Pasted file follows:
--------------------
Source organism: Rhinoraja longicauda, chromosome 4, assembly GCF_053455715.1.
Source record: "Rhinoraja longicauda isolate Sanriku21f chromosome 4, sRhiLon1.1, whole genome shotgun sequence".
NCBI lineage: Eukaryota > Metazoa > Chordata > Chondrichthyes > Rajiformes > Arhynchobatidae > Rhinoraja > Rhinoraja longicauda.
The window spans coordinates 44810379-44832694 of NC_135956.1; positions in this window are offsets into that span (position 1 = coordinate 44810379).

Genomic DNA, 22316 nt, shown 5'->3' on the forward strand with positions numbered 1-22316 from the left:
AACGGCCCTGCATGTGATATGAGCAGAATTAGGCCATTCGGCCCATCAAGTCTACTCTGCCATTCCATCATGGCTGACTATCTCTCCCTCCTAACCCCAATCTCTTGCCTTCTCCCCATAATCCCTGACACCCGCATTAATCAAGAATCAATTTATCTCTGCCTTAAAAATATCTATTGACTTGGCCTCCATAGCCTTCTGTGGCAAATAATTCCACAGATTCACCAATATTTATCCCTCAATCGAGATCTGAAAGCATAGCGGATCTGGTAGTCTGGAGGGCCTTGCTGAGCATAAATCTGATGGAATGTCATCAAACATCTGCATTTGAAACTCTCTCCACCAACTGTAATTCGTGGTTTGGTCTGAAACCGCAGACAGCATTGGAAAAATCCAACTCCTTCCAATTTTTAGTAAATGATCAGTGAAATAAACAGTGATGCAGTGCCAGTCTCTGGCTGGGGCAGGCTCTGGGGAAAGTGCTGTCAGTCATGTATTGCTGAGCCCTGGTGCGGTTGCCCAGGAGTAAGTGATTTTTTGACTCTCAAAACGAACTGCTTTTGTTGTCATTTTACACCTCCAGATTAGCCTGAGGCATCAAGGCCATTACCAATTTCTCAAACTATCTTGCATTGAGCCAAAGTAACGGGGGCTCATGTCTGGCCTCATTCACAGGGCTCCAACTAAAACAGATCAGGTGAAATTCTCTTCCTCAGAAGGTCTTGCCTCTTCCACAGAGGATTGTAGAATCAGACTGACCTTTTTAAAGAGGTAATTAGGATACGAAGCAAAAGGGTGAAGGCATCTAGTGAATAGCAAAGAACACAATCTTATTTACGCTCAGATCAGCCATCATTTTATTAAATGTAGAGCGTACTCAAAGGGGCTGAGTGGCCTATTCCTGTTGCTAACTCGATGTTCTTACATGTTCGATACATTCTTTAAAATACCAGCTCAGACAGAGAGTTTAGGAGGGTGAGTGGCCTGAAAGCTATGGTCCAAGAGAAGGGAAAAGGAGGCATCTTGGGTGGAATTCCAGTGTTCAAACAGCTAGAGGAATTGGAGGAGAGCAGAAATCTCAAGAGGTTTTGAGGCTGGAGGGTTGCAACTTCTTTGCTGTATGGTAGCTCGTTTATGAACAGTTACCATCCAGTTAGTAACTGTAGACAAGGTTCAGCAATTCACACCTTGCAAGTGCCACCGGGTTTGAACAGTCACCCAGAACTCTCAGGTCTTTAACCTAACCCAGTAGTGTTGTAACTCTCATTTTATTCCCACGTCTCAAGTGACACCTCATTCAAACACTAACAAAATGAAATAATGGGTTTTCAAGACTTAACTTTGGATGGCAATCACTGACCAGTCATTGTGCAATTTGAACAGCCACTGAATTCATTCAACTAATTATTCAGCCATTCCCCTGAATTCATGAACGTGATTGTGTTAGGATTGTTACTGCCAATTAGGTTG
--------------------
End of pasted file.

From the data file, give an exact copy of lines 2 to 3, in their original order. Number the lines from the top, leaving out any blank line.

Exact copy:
Source record: "Rhinoraja longicauda isolate Sanriku21f chromosome 4, sRhiLon1.1, whole genome shotgun sequence".
NCBI lineage: Eukaryota > Metazoa > Chordata > Chondrichthyes > Rajiformes > Arhynchobatidae > Rhinoraja > Rhinoraja longicauda.